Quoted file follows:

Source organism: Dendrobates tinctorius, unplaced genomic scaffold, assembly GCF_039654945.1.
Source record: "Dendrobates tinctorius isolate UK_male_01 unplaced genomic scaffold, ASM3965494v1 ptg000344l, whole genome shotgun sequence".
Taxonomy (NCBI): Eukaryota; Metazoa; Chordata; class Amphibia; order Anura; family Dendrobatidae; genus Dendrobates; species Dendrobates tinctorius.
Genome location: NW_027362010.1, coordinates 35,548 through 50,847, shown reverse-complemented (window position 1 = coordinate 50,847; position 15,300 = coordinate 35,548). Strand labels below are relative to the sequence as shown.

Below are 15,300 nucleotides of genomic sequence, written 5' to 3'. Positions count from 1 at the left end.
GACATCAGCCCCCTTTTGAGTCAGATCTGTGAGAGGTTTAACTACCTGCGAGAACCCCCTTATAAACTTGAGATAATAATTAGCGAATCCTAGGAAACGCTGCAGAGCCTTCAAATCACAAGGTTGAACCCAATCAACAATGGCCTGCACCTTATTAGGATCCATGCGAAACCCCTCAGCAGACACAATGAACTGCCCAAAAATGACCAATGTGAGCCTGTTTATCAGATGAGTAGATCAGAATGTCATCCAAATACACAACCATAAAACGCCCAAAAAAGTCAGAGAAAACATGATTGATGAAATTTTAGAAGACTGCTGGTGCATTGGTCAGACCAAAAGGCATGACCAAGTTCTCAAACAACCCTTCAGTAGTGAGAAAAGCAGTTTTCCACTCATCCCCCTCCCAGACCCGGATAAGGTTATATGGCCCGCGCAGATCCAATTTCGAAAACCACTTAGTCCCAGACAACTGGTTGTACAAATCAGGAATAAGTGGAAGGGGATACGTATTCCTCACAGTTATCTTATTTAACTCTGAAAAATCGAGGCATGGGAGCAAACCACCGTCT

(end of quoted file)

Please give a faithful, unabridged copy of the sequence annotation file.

Source organism: Dendrobates tinctorius, unplaced genomic scaffold, assembly GCF_039654945.1.
Source record: "Dendrobates tinctorius isolate UK_male_01 unplaced genomic scaffold, ASM3965494v1 ptg000344l, whole genome shotgun sequence".
Taxonomy (NCBI): Eukaryota; Metazoa; Chordata; class Amphibia; order Anura; family Dendrobatidae; genus Dendrobates; species Dendrobates tinctorius.
Genome location: NW_027362010.1, coordinates 35,548 through 50,847, shown reverse-complemented (window position 1 = coordinate 50,847; position 15,300 = coordinate 35,548). Strand labels below are relative to the sequence as shown.

Below are 15,300 nucleotides of genomic sequence, written 5' to 3'. Positions count from 1 at the left end.
GACATCAGCCCCCTTTTGAGTCAGATCTGTGAGAGGTTTAACTACCTGCGAGAACCCCCTTATAAACTTGAGATAATAATTAGCGAATCCTAGGAAACGCTGCAGAGCCTTCAAATCACAAGGTTGAACCCAATCAACAATGGCCTGCACCTTATTAGGATCCATGCGAAACCCCTCAGCAGACACAATGAACTGCCCAAAAATGACCAATGTGAGCCTGTTTATCAGATGAGTAGATCAGAATGTCATCCAAATACACAACCATAAAACGCCCAAAAAAGTCAGAGAAAACATGATTGATGAAATTTTAGAAGACTGCTGGTGCATTGGTCAGACCAAAAGGCATGACCAAGTTCTCAAACAACCCTTCAGTAGTGAGAAAAGCAGTTTTCCACTCATCCCCCTCCCAGACCCGGATAAGGTTATATGGCCCGCGCAGATCCAATTTCGAAAACCACTTAGTCCCAGACAACTGGTTGTACAAATCAGGAATAAGTGGAAGGGGATACGTATTCCTCACAGTTATCTTATTTAACTCTGAAAAATCGAGGCATGGGAGCAAACCACCGTCT